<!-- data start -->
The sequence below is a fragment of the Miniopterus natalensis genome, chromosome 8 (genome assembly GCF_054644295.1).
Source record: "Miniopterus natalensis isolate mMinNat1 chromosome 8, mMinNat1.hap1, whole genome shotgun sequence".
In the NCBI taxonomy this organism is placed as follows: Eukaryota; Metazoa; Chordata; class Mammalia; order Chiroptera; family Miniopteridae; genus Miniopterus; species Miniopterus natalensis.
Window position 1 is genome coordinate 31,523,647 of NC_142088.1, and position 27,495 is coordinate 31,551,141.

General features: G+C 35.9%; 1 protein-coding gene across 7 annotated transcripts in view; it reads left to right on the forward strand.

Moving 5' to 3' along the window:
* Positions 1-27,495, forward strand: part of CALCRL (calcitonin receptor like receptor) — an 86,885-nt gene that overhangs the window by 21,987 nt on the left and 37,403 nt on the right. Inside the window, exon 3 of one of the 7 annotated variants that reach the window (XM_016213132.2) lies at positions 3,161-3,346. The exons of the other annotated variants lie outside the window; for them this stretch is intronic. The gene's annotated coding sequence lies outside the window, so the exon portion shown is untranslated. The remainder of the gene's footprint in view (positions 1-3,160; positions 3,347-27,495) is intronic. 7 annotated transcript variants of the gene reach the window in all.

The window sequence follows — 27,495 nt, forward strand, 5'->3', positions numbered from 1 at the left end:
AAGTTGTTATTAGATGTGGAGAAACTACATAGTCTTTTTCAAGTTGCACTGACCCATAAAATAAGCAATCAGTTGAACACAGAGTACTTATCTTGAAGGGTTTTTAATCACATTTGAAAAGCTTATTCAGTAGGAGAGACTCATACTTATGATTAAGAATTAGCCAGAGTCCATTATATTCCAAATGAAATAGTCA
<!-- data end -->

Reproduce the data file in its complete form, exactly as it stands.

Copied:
The sequence below is a fragment of the Miniopterus natalensis genome, chromosome 8 (genome assembly GCF_054644295.1).
Source record: "Miniopterus natalensis isolate mMinNat1 chromosome 8, mMinNat1.hap1, whole genome shotgun sequence".
In the NCBI taxonomy this organism is placed as follows: Eukaryota; Metazoa; Chordata; class Mammalia; order Chiroptera; family Miniopteridae; genus Miniopterus; species Miniopterus natalensis.
Window position 1 is genome coordinate 31,523,647 of NC_142088.1, and position 27,495 is coordinate 31,551,141.

General features: G+C 35.9%; 1 protein-coding gene across 7 annotated transcripts in view; it reads left to right on the forward strand.

Moving 5' to 3' along the window:
* Positions 1-27,495, forward strand: part of CALCRL (calcitonin receptor like receptor) — an 86,885-nt gene that overhangs the window by 21,987 nt on the left and 37,403 nt on the right. Inside the window, exon 3 of one of the 7 annotated variants that reach the window (XM_016213132.2) lies at positions 3,161-3,346. The exons of the other annotated variants lie outside the window; for them this stretch is intronic. The gene's annotated coding sequence lies outside the window, so the exon portion shown is untranslated. The remainder of the gene's footprint in view (positions 1-3,160; positions 3,347-27,495) is intronic. 7 annotated transcript variants of the gene reach the window in all.

The window sequence follows — 27,495 nt, forward strand, 5'->3', positions numbered from 1 at the left end:
AAGTTGTTATTAGATGTGGAGAAACTACATAGTCTTTTTCAAGTTGCACTGACCCATAAAATAAGCAATCAGTTGAACACAGAGTACTTATCTTGAAGGGTTTTTAATCACATTTGAAAAGCTTATTCAGTAGGAGAGACTCATACTTATGATTAAGAATTAGCCAGAGTCCATTATATTCCAAATGAAATAGTCA